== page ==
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UK 5G spectrum auction will finally go ahead this week

The much awaited auction will involve companies bidding for frequency in two bands

Ofcom has announced that it is finally launching the long-delayed UK 5G spectrum auction this week which it hopes will result in better mobile services and access to 5G technology.

The auction, which was originally due to kick off in 2017, will increase the total amount of spectrum available for mobile technology in the UK by approximately a fifth. Devices that communicate wirelessly need spectrum, including televisions, car key fobs and satellites.

The auction will involve companies bidding for spectrum in two different frequency bands, the 700MHz band and the 3.6-3.8GHz band. The latter is the primary band for 5G.

In the 700 MHz band, there will be 80 MHz available to bid on. In the 3.6-3.8 MHz band, there will be 120 MHz available.

Four companies will take part in the auction: EE Limited, Hutchison 3G UK Limited, Telefónica UK Limited and Vodafone Limited. IT Pro has contacted them all for comment.

The auction will be divided into two parts. The main one is called the principal stage and is where prices go up with bids and the bids determine how much spectrum each party acquires.

In the principal stage, each spectrum is available at a reserve, or minimum price. The reserve price for each 700MHz portion is £1 million and there are four lots of spectrum, each made up of 10 MHz. The reserve for each 700MHz paired frequency lot is £100m and there are six lots of spectrum (each of 2x5 MHz).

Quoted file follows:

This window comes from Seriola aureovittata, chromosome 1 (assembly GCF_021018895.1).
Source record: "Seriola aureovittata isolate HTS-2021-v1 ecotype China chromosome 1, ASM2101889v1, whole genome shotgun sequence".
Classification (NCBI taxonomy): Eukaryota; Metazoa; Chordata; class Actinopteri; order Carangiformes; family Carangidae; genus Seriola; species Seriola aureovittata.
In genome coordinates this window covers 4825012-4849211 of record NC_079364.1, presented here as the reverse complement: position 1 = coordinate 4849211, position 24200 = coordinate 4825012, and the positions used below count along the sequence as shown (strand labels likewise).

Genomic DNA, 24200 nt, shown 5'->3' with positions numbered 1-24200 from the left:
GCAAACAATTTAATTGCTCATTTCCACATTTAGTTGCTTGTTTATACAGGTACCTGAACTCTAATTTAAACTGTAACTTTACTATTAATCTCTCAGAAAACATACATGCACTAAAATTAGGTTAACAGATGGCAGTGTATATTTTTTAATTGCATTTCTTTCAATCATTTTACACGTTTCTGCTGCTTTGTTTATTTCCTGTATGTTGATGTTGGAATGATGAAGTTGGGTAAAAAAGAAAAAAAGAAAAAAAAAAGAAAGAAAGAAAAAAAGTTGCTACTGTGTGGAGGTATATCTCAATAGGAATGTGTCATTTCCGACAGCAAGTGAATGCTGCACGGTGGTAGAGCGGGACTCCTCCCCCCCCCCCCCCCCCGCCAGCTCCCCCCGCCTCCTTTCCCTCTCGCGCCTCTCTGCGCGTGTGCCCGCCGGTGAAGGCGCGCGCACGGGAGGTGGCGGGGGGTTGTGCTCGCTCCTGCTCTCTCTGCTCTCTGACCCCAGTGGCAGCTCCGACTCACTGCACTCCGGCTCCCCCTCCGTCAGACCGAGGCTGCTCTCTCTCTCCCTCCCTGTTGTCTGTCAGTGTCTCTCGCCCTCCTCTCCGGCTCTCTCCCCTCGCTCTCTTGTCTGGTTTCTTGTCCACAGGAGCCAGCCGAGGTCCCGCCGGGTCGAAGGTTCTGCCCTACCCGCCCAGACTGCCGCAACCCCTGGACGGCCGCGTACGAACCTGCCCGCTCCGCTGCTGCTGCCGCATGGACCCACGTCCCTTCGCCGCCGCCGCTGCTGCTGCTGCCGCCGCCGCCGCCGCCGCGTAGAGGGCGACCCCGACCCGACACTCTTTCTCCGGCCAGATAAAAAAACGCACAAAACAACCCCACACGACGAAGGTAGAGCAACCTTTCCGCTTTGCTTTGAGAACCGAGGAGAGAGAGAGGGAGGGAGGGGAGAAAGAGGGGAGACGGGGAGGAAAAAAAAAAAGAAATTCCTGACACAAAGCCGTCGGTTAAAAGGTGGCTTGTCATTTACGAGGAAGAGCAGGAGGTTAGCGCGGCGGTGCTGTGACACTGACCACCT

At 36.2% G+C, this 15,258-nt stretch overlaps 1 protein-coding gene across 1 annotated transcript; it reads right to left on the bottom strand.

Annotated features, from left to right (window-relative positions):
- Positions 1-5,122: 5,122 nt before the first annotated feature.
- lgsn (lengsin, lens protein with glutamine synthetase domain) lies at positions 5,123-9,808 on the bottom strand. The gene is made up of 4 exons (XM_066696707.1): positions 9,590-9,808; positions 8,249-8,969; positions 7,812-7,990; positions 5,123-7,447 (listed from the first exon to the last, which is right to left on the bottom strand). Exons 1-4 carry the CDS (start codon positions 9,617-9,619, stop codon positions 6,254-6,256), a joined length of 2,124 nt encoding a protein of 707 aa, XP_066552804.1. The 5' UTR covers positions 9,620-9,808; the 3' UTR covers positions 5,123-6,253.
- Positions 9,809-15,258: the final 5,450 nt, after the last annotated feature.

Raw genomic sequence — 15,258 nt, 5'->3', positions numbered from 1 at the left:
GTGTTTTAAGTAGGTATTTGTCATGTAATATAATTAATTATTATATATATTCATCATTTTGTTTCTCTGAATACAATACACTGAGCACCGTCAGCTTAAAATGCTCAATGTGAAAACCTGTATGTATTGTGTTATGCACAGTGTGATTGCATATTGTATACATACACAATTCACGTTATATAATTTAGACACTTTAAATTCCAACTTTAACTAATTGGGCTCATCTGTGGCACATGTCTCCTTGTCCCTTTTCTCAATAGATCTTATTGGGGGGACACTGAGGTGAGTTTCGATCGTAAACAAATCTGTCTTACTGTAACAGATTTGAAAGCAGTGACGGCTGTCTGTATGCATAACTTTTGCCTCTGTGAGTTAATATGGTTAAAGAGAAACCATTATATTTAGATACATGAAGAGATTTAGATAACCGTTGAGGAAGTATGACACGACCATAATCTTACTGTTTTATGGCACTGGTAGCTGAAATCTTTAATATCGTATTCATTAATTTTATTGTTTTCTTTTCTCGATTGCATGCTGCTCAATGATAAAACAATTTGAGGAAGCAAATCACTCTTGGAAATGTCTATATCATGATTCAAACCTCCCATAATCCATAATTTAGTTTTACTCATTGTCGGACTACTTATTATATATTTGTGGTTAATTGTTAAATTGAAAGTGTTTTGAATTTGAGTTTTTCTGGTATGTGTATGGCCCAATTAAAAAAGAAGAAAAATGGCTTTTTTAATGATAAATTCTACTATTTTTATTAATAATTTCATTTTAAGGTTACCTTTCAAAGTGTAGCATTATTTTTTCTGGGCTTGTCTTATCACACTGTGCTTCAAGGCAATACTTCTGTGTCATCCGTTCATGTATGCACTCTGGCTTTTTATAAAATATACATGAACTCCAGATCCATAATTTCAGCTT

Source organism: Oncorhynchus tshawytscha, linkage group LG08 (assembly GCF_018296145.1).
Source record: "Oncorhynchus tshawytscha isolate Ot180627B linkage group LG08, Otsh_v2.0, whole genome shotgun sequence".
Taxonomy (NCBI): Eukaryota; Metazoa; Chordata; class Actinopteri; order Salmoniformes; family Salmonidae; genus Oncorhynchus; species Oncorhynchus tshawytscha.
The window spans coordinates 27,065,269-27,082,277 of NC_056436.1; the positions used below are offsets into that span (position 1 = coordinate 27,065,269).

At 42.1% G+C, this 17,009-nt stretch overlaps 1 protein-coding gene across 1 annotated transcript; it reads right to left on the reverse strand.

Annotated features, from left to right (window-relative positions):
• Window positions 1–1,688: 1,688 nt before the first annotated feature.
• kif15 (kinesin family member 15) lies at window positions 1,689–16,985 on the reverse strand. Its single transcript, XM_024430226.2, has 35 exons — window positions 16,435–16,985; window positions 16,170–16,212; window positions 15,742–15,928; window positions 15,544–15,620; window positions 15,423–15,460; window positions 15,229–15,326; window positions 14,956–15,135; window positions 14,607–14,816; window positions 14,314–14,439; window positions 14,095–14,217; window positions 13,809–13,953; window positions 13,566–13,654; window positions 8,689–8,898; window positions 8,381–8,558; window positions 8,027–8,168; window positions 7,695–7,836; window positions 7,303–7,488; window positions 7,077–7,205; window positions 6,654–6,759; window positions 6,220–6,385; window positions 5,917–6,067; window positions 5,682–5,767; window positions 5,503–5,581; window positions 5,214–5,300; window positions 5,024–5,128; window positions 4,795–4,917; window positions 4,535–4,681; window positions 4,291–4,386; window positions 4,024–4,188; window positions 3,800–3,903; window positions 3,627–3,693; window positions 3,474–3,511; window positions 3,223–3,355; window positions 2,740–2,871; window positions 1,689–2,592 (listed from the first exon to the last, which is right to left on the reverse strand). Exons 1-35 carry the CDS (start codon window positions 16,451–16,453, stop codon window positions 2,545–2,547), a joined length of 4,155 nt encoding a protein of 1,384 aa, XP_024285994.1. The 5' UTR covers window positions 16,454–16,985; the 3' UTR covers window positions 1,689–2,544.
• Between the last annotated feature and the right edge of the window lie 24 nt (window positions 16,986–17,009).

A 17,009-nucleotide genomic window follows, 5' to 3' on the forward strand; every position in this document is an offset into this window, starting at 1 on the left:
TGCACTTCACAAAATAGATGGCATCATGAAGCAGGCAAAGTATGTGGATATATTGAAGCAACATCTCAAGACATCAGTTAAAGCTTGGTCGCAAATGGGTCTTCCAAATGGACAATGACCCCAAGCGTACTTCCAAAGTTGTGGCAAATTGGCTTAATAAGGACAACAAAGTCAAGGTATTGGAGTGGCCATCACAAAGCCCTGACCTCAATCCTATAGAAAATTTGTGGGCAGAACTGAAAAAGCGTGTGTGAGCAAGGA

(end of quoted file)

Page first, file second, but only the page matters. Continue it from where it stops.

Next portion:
The reserve price for each 3.6 GHz lot is £20m and there are 24 lots of spectrum (each of 5 MHz) available.

The bidders will bid for a number of lots in each band at the given price, which is set by Ofcom. If the demand for the available lots is equal or larger than the amount available then the price for each frequency will go up in the next round and bidders can place their bids again. This continues until there are no new bids in a round.

The second stage is called the assignment stage and determines the precise frequencies of the airwaves won by each bidder. Interestingly, winners of the 3.6-3.8 GHz band are allowed to negotiate the specific frequencies among themselves if they want to join together the airwaves they have secured within the band.

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The auction could go on for several weeks and the length will depend on the level of demand for the spectrum available. At the end of each bidding day during the principal stage, Ofcom will publish the prices for the lots in the last round and a measure of demand in each band.

In January, Ofcom announced the long-awaited 5G spectrum auction was to be delayed again until March. The auction has suffered from delays since at least 2017, where Three attempted to have a 30% cap placed on the auction which would have blocked the larger providers from bidding against smaller rivals.

The High Court ruled against Three in December 2017 and the case was then sent to the Court of Appeal. The decision was upheld in 2018.

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